Using python and k-means to find the dominant colors in images
I'm working on a little photography website for my Dad and thought it would be neat to extract color information from photographs. I tried a couple of different approaches before finding one that works pretty well. This approach uses k-means clustering to cluster the pixels in groups based on their color. The center of those resulting clusters are then the "dominant" colors. k-means is a great fit for this problem because it is (usually) fast. It has the caveat of requiring you to specify up-front how many clusters you want -- I found that it works well when I specified around 3.
I'm no expert on data-mining -- almost all my experience comes from reading Toby Segaran's excellent book Programming Collective Intelligence. In one of the first chapters Toby covers clustering algorithms, including a nice treatment of k-means, so if you want to really learn from an expert I'd suggest picking up a copy. You won't be disappointed.
How it works
The way I understand it to work is you start with a bunch of data points. For simplicity let's say they're numbers on a number-line. You want to group the numbers into "k" clusters, so pick "k" points randomly from the data to use as your "clusters".
Now loop over every point in the data and calculate its distance to each of the "k" clusters. Find the nearest cluster and associate that point with the cluster. When you've looped over all the points they should all be assigned to one of the "k" clusters. Now, for each cluster recalculate its center by averaging the distances of all the associated points and start over.
When the centers stop moving very much you can stop looping. You will end up with something like this -- the points are colored based on what "cluster" they are in and the dark-black circles indicate the centers of each cluster.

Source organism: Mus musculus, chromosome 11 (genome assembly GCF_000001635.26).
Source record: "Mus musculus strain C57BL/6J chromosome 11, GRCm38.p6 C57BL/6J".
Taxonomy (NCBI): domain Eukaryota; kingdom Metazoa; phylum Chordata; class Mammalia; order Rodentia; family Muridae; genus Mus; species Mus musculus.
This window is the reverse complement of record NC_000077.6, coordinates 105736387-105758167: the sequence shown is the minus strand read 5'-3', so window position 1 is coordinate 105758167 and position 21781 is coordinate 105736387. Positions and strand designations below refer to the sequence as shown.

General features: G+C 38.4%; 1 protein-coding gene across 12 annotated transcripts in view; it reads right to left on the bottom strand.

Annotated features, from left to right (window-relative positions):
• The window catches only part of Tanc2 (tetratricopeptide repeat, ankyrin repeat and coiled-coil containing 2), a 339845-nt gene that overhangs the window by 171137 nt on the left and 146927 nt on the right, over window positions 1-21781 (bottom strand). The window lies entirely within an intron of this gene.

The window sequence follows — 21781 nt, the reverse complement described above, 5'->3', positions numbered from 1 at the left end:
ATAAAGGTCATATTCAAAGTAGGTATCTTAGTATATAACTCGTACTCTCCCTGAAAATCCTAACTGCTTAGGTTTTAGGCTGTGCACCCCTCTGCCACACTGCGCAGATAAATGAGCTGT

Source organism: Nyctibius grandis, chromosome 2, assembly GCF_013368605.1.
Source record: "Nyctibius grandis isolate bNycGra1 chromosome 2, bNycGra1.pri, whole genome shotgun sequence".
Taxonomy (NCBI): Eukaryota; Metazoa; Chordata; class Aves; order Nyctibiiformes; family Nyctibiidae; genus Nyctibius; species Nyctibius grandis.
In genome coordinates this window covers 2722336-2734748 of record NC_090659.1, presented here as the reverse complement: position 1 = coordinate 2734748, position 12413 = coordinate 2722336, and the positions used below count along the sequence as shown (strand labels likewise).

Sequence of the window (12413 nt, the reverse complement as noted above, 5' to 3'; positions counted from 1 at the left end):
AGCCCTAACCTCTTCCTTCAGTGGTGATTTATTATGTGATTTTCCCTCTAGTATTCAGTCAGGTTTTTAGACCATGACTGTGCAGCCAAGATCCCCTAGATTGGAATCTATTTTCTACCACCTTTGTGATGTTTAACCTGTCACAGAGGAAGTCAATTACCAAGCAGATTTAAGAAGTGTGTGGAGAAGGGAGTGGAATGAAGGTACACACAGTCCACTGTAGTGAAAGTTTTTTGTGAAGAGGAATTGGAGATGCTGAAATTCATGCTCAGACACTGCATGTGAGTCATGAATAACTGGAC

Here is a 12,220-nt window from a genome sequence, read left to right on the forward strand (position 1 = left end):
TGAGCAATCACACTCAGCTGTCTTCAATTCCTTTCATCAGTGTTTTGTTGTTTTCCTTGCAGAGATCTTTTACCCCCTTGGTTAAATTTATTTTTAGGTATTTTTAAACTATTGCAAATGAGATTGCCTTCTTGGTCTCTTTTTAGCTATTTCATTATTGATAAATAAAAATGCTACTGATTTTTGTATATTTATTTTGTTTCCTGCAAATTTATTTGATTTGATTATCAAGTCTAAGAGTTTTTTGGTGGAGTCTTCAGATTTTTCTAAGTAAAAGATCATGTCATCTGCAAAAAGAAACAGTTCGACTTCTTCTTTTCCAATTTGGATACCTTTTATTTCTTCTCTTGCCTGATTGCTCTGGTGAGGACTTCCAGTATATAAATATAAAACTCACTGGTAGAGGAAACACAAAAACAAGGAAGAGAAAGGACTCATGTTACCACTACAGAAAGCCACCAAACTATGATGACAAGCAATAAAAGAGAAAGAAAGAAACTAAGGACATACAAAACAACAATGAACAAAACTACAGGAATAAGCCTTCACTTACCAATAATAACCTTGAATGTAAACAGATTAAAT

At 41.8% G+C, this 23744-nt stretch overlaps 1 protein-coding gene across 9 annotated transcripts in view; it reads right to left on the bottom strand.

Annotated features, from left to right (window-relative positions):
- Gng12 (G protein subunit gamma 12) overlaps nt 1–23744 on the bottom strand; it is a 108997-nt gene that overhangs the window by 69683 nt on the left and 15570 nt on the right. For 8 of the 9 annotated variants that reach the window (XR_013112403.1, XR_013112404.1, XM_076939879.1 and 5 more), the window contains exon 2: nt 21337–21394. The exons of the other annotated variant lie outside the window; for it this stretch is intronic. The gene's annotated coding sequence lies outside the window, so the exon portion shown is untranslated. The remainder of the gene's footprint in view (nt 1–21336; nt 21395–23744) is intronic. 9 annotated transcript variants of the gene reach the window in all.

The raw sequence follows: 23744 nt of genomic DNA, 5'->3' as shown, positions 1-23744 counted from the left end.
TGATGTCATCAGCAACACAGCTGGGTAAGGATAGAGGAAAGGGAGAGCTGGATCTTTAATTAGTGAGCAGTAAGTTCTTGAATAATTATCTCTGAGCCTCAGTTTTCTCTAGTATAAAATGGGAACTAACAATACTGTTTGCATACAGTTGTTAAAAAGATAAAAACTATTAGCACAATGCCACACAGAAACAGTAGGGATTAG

Applying it to photographs
The neat thing about this algorithm is, since it relies only on a simple distance calculation, you can extend it out to multi-dimensional data. Color is often represented using 3 channels, Red, Green, and Blue. So what I did was treat all the pixels in the image like points on a 3-dimensional space. That's all there was to it!
I made a few optimizations along the way:
- resize the image down to 200x200 or so using PIL
- instead of storing "duplicate" points, store a count with each -- saves on calculations
Looking at some results
The source code
Below is the source code. It requires PIL to resize the image down to 200x200 and to extract the colors/counts. The "colorz" function is the one that returns the actual color codes for a filename.
from collections import namedtuple from math import sqrt import random try: import Image except ImportError: from PIL import Image Point = namedtuple('Point', ('coords', 'n', 'ct')) Cluster = namedtuple('Cluster', ('points', 'center', 'n')) def get_points(img): points =  w, h = img.size for count, color in img.getcolors(w * h): points.append(Point(color, 3, count)) return points rtoh = lambda rgb: '#%s' % ''.join(('%02x' % p for p in rgb)) def colorz(filename, n=3): img = Image.open(filename) img.thumbnail((200, 200)) w, h = img.size points = get_points(img) clusters = kmeans(points, n, 1) rgbs = [map(int, c.center.coords) for c in clusters] return map(rtoh, rgbs) def euclidean(p1, p2): return sqrt(sum([ (p1.coords[i] - p2.coords[i]) ** 2 for i in range(p1.n) ])) def calculate_center(points, n): vals = [0.0 for i in range(n)] plen = 0 for p in points: plen += p.ct for i in range(n): vals[i] += (p.coords[i] * p.ct) return Point([(v / plen) for v in vals], n, 1) def kmeans(points, k, min_diff): clusters = [Cluster([p], p, p.n) for p in random.sample(points, k)] while 1: plists = [ for i in range(k)] for p in points: smallest_distance = float('Inf') for i in range(k): distance = euclidean(p, clusters[i].center) if distance < smallest_distance: smallest_distance = distance idx = i plists[idx].append(p) diff = 0 for i in range(k): old = clusters[i] center = calculate_center(plists[i], old.n) new = Cluster(plists[i], center, old.n) clusters[i] = new diff = max(diff, euclidean(old.center, new.center)) if diff < min_diff: break return clusters
Playing with it in the browser
http://charlesleifer.com/static/colors/ -- you can view the source to see the js version, but basically it is just using the HTML5 canvas and its
Thanks for reading
- A commenter on reddit posted this gist, showing how he used the script to generate console color themes and more using the methods outlined in this post: https://gist.github.com/3946121
- Another commenter on reddit posted a link to scipy, which has built-in support for kmeans: http://docs.scipy.org/doc/scipy/reference/cluster.vq.html
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